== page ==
Vivek Murthy Sends A Letter About Opioids To Every Doctor In America

Overdose deaths have quadrupled since 1999.
Surgeon General Vivek Murthy issued a letter to 2.3 million American health professionals Thursday, asking them to pledge commitment to combatting the United States’ burgeoning opioid epidemic.
JIM WATSON via Getty Images
Surgeon General Vivek Murthy issued a letter to 2.3 million American health professionals Thursday, asking them to pledge commitment to combatting the United States’ burgeoning opioid epidemic.

Surgeon General Vivek Murthy issued an unprecedented letter to doctors and other medical professionals on Thursday, asking for their help to solve the United States’ devastating opioid epidemic.

“The opioid epidemic is one of the most pressing public health crises we’re facing,” Murthy told The Huffington Post. “My hope is that we can mobilize clinicians around the country to join the national movement we’re building to turn the tide on the opioid epidemic.”

In his letter, Murthy noted that 2 million people in American have a prescription opioid use disorder, an unprecedented level of addiction that’s contributed to both increased heroin use and the spread of infectious diseases such as HIV and hepatitis C. He noted that prescriptions for opioids have skyrocketed disproportionately to chronic pain levels.

The epidemic is also increasingly deadly: Opioid overdose deaths have quadrupled since 1999.

In addition to the letter itself, the surgeon general’s office launched a website called TurnTheTideRx and issued an opioid prescribing pocket card for health care providers about how to treat patients who are in pain. Murthy encouraged health care providers to sign a pledge to educate themselves about treating pain safely and effectively, to screen patients for opioid use disorder, to connect them with evidence-based treatment, and to talk about and treat addiction as a chronic illness.

“In combination, our hope is that these will help clinicians to shape their practice and be part of the solution when it comes to addressing the opioid epidemic,” Murthy explained.

Doctors started the opioid epidemic, and they can help solve it

In the 1980s, doctors and health experts made a crucial misstep. Following reports that opioids were a safe and effective way to treat pain and that addiction was rare, health care providers started treating pain much more aggressively, including prescribing more opioid pain medication.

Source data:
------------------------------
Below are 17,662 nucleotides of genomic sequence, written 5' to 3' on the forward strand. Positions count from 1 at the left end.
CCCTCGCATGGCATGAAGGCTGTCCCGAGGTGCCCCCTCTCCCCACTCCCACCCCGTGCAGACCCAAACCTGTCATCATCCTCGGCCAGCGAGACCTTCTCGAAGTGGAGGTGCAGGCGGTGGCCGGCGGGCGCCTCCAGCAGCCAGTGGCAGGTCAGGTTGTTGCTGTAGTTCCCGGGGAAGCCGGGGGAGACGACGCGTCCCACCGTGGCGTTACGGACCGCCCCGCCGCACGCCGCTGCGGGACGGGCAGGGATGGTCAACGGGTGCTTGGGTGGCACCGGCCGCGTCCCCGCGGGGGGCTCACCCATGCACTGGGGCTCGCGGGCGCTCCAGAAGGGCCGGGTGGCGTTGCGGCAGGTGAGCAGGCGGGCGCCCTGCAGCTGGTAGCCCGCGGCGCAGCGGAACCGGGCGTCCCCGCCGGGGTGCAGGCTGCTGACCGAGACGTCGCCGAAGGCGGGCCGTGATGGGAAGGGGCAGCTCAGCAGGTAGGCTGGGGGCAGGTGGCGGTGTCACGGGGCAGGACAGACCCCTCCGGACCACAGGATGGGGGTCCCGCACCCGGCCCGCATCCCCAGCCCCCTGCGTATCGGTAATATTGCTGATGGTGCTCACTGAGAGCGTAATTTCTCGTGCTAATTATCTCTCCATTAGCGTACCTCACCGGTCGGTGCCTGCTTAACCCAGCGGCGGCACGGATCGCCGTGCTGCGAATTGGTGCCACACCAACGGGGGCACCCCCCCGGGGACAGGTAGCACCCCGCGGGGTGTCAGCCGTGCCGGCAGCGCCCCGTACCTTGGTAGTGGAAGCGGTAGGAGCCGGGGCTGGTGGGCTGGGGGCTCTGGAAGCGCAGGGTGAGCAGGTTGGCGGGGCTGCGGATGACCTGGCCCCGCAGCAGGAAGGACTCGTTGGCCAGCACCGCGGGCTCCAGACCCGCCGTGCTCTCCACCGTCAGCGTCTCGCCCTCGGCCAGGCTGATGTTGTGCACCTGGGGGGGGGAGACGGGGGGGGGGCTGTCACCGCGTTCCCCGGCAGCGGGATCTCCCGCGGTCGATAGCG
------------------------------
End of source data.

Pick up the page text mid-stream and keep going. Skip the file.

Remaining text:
“Our health professionals’ well-intentioned approach to treating people’s pain can sometimes lead to unintended consequences and exposing an individual to the risk of addiction or overdose,” Dr. Hillary Kunins, assistant commissioner at the New York City Department of Health and Mental Hygiene, previously told HuffPost.

Doctors aren’t the only ones to blame. Drug companies aggressively marketed opioids to doctors for two decades before the halo finally burst. In 2007, the company that makes OxyContin pleaded guilty to making false safety claims and misleading regulators, offenses that cost the company more than $600 million in fines that year.

Still, Murthy thinks that if doctors helped fuel the epidemic, they can help stem it, too.

Reframing addiction with compassion

In his letter, Murthy stressed that physicians need to shape how the country sees, talks about and treats addiction ― and emphasized that doctors need to reframe addiction as the chronic condition it is, rather than a moral failing.

“It’s something where you’re going to have remission and you are going to have relapses, just like multiple sclerosis, just like other problems,” Dr. Nitin Sekhri, the medial director of pain management at Westchester Medical Center, previously told The Huffington Post. “At times, it’s going to be poorly controlled. You have to fight through those times. It’s a very difficult, lifelong struggle.”

Of course, solving such an overwhelming epidemic requires a group effort that extends beyond doctors.

“We right now have more than a million patients in America who need treatment and can’t get it. We need to close that gap. And that gap is not solely up to clinicians to close,” Murthy said, citing important instruments for change including investments from policymakers and open conversations among families about substance-use disorder.

“We need everyone in our country to help change how we think about addiction,” he said. “For far too many people, the stigma around addiction prevents them from stepping forward for help.”

Need help with a substance use disorder or mental health issue? In the U.S., call 800-662-HELP (4357) for the SAMHSA National Helpline.

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